These toxic remote management approaches are leading to worker burnout

By Alex Kvamme

December 17, 2020
If you can, think back to 2019, before COVID-19 changed everything. Imagine you are a manager running a customer support team of 50 agents. It’s December. The holiday rush has started and you have ambitious goals to meet. To make sure you stay on track, you demand extra status updates from your team, hold extra meetings to ensure people are aligned on goals, and drop in on your employees at their desks to make sure they are on task. This is a scenario that, in our former lives, passed as normal—but not in today’s remote world.

In the current work environment, if you want an engaged and high-achieving team, you have to avoid falling prey to damaging methods of remote management. It’s easy to get swept up in the stress of the moment and rely on quick fixes that will provide you temporary reassurance. However, these approaches are just that—temporary. The best remote managers are on high alert, always reflecting to ensure they aren’t veering into micromanager territory. In the long run, they will save themselves and their employees from burning out.

It’s more important than ever to avoid burnout; COVID-19 and remote work have created new levels of stress for employees. Fine-tuning remote work is still a daily challenge—after all, you are dealing with humans, not robots. Employee motivation and productivity are certainly important things to keep tabs on, but monitoring them every second of the day is not the answer.

What you should be focusing on is cultivating trust and instilling a sense of empowerment across your team—not spying or micromanaging. If you really want to increase productivity in a way that is sustainable, reject those impulses and shortcuts you’ve become accustomed to since remote work began.

Aim to pivot away from destructive remote management and toward a more efficient, enjoyable remote work environment.

Don’t: Spy on your employees.

That means don’t install surveillance software and tell no one. Or monitor employees’ mouse movements or screen time, or take screenshots—you name it. If you’re doing whatever it takes to keep a constant eye on your team 24/7, then you’re doing it wrong.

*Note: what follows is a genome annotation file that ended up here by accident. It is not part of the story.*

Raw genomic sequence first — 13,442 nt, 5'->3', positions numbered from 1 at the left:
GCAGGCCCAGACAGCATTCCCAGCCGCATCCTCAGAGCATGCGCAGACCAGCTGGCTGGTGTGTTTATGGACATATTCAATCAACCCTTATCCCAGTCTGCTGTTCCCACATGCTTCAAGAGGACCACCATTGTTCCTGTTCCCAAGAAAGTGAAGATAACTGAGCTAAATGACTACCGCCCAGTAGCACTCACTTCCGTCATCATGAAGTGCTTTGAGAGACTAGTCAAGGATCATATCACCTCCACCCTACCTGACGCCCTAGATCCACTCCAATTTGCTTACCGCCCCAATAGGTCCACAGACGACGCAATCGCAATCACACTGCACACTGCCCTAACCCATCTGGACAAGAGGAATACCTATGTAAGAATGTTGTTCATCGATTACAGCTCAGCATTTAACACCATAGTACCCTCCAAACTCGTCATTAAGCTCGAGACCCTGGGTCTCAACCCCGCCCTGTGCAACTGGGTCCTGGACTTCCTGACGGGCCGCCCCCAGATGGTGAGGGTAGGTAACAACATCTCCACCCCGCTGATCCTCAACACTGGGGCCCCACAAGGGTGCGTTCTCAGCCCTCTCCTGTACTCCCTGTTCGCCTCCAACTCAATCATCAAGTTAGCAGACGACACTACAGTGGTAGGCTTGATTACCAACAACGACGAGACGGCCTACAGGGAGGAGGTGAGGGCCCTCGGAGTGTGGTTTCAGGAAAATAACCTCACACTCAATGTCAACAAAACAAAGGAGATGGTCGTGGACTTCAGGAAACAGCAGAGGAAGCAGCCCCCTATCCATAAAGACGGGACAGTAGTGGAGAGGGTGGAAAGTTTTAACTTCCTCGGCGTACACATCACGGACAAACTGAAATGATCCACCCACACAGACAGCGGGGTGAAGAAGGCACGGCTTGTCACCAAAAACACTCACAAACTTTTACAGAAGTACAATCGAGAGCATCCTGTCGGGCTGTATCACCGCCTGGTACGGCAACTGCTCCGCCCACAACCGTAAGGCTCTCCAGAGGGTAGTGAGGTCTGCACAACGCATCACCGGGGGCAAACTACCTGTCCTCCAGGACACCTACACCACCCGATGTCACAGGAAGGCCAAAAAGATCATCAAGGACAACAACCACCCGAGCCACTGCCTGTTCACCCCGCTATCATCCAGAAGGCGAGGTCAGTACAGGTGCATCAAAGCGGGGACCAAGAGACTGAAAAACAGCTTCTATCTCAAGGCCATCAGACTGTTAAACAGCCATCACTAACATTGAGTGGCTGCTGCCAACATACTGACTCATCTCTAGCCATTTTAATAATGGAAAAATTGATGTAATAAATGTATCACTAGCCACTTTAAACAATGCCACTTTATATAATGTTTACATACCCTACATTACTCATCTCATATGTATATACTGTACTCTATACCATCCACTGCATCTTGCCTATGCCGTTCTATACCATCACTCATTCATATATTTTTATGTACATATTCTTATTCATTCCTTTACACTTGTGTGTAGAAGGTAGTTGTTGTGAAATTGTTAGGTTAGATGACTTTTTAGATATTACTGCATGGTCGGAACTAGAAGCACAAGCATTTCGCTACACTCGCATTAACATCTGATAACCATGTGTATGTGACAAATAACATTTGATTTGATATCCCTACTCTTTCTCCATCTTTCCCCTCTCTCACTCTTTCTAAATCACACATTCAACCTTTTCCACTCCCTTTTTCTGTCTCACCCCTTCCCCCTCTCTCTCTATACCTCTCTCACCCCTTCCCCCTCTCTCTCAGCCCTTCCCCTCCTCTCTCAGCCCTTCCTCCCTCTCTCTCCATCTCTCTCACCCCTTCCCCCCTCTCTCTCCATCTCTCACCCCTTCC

Do: Shift from a “command and control” mindset to a “trust and verify” management style.

Set clear, fair communication expectations and trust your team members until there is some reason not to. Learn to delegate and let go. Remove yourself from any processes where it’s not absolutely necessary for you to be there. Fostering a spirit of trust empowers your team and encourages them to do their best work.

Don’t: Micromanage every second of the day.

In other words, don’t hound your employees on Slack, via email, or even over text. Don’t make them feel like you need to maintain constant contact throughout the day lest they be tempted to watch Netflix or take too many breaks.

Do: Commit to giving your team members at least two hours of uninterrupted work each day.

Encourage going offline in order to focus. Tell them they are free to ignore notifications and get work done. Model this behavior yourself and set expectations that emails and messages, unless highly urgent, do not need to be responded to immediately.

Don’t: Make your employees guess what you want.

Don’t disregard expectation-setting. The line between minutia and critical tasks should be very clear. Don’t keep them guessing—both in terms of what you expect from them on a daily basis and what the long-term goals are for the company. There’s no benefit to creating as much mystery as possible surrounding how they can stay on track and keep their jobs.

Do: Set expectations with your teams to know where they stand.

Provide plenty of data and feedback so they know what they are doing and need to be focusing on. Keep your team informed and up to date on organizational matters and priorities on an established cadence. Maintaining transparency on key matters is the best way to get the most out of your people. Open, direct communication on a regular frequency will help everyone remain clear on where the company is heading and the plan to get there.

Adaptability is an important quality in any manager. This moment in particular, when millions of Americans are working from home, calls on all managers to consider what management practices will burn out their employees. Think critically. Be able to identify short-term solutions and avoid them. Pursue a sustainable approach that will empower your team long after this crisis is over.

 Alex Kvamme is the CEO of Pathlight, a team management platform.

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